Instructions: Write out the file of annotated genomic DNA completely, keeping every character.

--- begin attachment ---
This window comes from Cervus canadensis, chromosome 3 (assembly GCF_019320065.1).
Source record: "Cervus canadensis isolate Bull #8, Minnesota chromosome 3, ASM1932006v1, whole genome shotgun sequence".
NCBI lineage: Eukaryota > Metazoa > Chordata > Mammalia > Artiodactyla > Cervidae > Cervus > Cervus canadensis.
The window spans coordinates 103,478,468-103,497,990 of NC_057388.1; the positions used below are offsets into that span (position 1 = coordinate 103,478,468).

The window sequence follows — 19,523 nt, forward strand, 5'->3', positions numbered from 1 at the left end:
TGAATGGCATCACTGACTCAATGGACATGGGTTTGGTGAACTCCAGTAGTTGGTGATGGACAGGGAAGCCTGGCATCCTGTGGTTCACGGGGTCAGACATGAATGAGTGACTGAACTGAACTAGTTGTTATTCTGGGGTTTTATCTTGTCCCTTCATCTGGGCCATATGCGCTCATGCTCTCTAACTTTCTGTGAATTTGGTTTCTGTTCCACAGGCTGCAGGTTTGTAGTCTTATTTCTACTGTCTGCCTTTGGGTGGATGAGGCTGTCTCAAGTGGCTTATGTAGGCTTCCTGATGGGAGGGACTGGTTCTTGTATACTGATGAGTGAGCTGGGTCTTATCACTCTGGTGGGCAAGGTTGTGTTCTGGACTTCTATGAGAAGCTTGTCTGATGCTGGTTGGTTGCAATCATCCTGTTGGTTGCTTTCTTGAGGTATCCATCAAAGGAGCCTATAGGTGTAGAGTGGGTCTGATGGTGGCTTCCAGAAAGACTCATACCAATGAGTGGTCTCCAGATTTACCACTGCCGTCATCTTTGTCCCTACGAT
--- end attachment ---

This window comes from Cervus canadensis, chromosome 3 (assembly GCF_019320065.1).
Source record: "Cervus canadensis isolate Bull #8, Minnesota chromosome 3, ASM1932006v1, whole genome shotgun sequence".
NCBI lineage: Eukaryota > Metazoa > Chordata > Mammalia > Artiodactyla > Cervidae > Cervus > Cervus canadensis.
The window spans coordinates 103,478,468-103,497,990 of NC_057388.1; the positions used below are offsets into that span (position 1 = coordinate 103,478,468).

The window sequence follows — 19,523 nt, forward strand, 5'->3', positions numbered from 1 at the left end:
TGAATGGCATCACTGACTCAATGGACATGGGTTTGGTGAACTCCAGTAGTTGGTGATGGACAGGGAAGCCTGGCATCCTGTGGTTCACGGGGTCAGACATGAATGAGTGACTGAACTGAACTAGTTGTTATTCTGGGGTTTTATCTTGTCCCTTCATCTGGGCCATATGCGCTCATGCTCTCTAACTTTCTGTGAATTTGGTTTCTGTTCCACAGGCTGCAGGTTTGTAGTCTTATTTCTACTGTCTGCCTTTGGGTGGATGAGGCTGTCTCAAGTGGCTTATGTAGGCTTCCTGATGGGAGGGACTGGTTCTTGTATACTGATGAGTGAGCTGGGTCTTATCACTCTGGTGGGCAAGGTTGTGTTCTGGACTTCTATGAGAAGCTTGTCTGATGCTGGTTGGTTGCAATCATCCTGTTGGTTGCTTTCTTGAGGTATCCATCAAAGGAGCCTATAGGTGTAGAGTGGGTCTGATGGTGGCTTCCAGAAAGACTCATACCAATGAGTGGTCTCCAGATTTACCACTGCCGTCATCTTTGTCCCTACGAT